A review by spacedcowboy
A love song to Hawaii, directed and co-written by Alexander Payne, and another shining performance by one of the brightest stars of our generation, George Clooney.
A synopsis from imdb.com:
Matt King’s family has lived in Hawaii for generations. His extended family – namely he and his many cousins – own 25,000 acres of undeveloped land on Kauai held in trust, which ends in seven years. The easiest thing for the family to do is sell the land before the seven years is up, which is all the talk in the state, as, to whom they sell the property could very well change the face of Kauai. Despite the vast wealth that comes with the land, Matt has decided to live solely on what he earns as a Honolulu lawyer. However, Matt has not had a perfect life living in Hawaiian paradise as many believe. He and his wife Elizabeth were having problems in their marriage. She recently got into a boating accident which has placed her in a coma. Their seventeen year old daughter Alex is in boarding school on the Big Island since they couldn’t handle her rebellion, which was made all the worse by an argument of an unknown nature between mother and daughter during Alex’s last visit home. And their ten year old daughter Scottie is starting to act out, which Matt doesn’t know if he can handle, potentially raising her on his own. Matt decides to bring Alex home upon news that Elizabeth is brain dead, and that she will be pulled off life support. But revelations about Elizabeth and Alex’s argument, which is tied indirectly to the issue of the land sale, leads to some decisions on Matt’s part about what is best for him in both mourning Elizabeth’s death and what is the best thing to do about the land, the two decisions which may be incompatible. Written by Huggo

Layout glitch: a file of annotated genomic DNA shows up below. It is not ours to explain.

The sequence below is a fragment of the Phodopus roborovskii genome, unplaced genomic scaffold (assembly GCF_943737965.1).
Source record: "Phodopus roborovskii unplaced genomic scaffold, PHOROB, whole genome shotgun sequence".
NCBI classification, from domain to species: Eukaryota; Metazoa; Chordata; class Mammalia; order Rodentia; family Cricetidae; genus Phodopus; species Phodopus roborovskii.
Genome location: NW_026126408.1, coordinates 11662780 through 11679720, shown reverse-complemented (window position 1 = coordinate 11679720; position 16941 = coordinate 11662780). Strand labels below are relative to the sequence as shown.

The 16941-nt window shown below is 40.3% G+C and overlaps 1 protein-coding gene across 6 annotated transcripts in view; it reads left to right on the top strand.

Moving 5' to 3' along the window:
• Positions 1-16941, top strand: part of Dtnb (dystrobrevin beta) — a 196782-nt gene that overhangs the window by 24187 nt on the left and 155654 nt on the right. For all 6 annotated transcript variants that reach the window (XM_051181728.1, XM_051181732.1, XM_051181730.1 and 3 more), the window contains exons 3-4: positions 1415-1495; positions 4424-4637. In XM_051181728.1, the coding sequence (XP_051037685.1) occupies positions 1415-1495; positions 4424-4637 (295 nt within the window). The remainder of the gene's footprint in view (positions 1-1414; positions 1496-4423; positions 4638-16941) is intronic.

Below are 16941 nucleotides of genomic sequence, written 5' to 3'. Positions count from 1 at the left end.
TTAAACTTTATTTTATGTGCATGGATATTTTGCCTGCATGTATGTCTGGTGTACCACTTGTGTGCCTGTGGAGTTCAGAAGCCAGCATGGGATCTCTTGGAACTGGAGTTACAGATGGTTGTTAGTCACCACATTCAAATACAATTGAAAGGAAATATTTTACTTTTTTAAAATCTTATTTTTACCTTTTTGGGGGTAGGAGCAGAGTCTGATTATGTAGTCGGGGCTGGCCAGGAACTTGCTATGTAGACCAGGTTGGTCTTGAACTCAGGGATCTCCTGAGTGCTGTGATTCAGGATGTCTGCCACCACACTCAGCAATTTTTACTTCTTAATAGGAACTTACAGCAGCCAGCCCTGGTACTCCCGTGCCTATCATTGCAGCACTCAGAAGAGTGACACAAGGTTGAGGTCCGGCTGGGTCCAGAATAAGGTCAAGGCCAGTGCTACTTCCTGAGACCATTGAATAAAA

Much has been made of Payne’s latest film; will this be Hawaii’s “Sideways“?
Lovingly shot, and with very careful preparation and research by Payne, Hawaii is portrayed with beauty and wonder. I loved it. Payne didn’t stray over-the-line and sink into a haole portrayal of Hawaii, or even a kama’aina view of tourist Hawaii – he simply and beautifully used Hawaii as a backdrop, and character, in his movie. The time he spent emerging himself into the Aloha State was well spent.
Having said that…
Most of the discussions of this film are around Clooney’s nomination for Best Actor, and Shailene Woodley‘s omission for a nod. Although a very enjoyable film, I do not see awards in the other categories, so I focus on these:
First Woodley: she delivered a very solid, interesting and intriguing performance. The first two adjectives are self-evident; “intriguing” needs more data. Does she deserve to win (assuming she was nominated, which she wasn’t?) Against the following nominees, I agree she deserves a place, although I do not know who she should displace:
Hopefully she will find a place more clearly among her noms in the near future. She has the chops to be there. However it’s not a clear injustice that any of the above were nominated, and she was not.
For the category of Best Actor, George Clooney does a very good job. He was solid, interesting and understandable. His character experienced an interesting arc, if not completely sympathetic, not completely unexpected, and not involving a tremendous stretch. Among the nominations for Best Actor this year, I will ask the same question time and time again: did he deliver a performance of the ages?
As much as I admire George, I must say “no.”
However, his running scene (which he denies is how he, the person, actually runs) is priceless. For his denial, I have my doubts. For his performance, I say “bravo”. Well done and I look forward to seeing him accept his second Oscar soon, just not for this film.